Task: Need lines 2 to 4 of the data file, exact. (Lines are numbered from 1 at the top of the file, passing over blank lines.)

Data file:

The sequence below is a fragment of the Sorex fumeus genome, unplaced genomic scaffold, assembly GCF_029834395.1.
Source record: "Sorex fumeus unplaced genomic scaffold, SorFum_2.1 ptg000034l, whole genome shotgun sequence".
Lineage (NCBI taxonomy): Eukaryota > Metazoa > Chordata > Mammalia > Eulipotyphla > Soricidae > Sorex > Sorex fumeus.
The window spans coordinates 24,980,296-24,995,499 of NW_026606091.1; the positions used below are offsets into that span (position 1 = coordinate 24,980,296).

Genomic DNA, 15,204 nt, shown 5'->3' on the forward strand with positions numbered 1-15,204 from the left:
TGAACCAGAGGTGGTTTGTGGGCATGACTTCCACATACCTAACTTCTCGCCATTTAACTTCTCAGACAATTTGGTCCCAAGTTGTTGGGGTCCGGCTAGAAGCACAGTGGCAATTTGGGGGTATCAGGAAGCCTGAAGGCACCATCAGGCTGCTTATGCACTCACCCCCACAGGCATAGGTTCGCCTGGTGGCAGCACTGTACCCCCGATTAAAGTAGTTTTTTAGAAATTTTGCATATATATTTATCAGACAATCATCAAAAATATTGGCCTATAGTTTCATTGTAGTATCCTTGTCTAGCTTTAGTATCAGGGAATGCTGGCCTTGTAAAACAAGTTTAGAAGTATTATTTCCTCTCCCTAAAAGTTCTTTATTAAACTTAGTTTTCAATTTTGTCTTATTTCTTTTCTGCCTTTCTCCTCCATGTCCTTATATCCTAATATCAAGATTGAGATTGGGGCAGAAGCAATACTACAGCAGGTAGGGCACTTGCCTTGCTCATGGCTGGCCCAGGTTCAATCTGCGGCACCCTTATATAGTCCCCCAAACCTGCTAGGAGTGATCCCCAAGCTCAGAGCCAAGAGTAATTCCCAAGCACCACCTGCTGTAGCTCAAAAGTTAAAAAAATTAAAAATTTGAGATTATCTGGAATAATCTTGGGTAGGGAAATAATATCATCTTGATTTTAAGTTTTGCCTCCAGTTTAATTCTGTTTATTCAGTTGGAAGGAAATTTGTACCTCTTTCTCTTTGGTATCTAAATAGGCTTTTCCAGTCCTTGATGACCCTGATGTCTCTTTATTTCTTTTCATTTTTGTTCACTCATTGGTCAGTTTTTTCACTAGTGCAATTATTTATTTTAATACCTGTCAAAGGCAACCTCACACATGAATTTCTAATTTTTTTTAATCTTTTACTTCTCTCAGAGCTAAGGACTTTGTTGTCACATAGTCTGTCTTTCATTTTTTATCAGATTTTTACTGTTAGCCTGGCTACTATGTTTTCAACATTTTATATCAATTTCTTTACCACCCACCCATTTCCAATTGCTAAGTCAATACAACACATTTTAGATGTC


Source record: "Sorex fumeus unplaced genomic scaffold, SorFum_2.1 ptg000034l, whole genome shotgun sequence".
Lineage (NCBI taxonomy): Eukaryota > Metazoa > Chordata > Mammalia > Eulipotyphla > Soricidae > Sorex > Sorex fumeus.
The window spans coordinates 24,980,296-24,995,499 of NW_026606091.1; the positions used below are offsets into that span (position 1 = coordinate 24,980,296).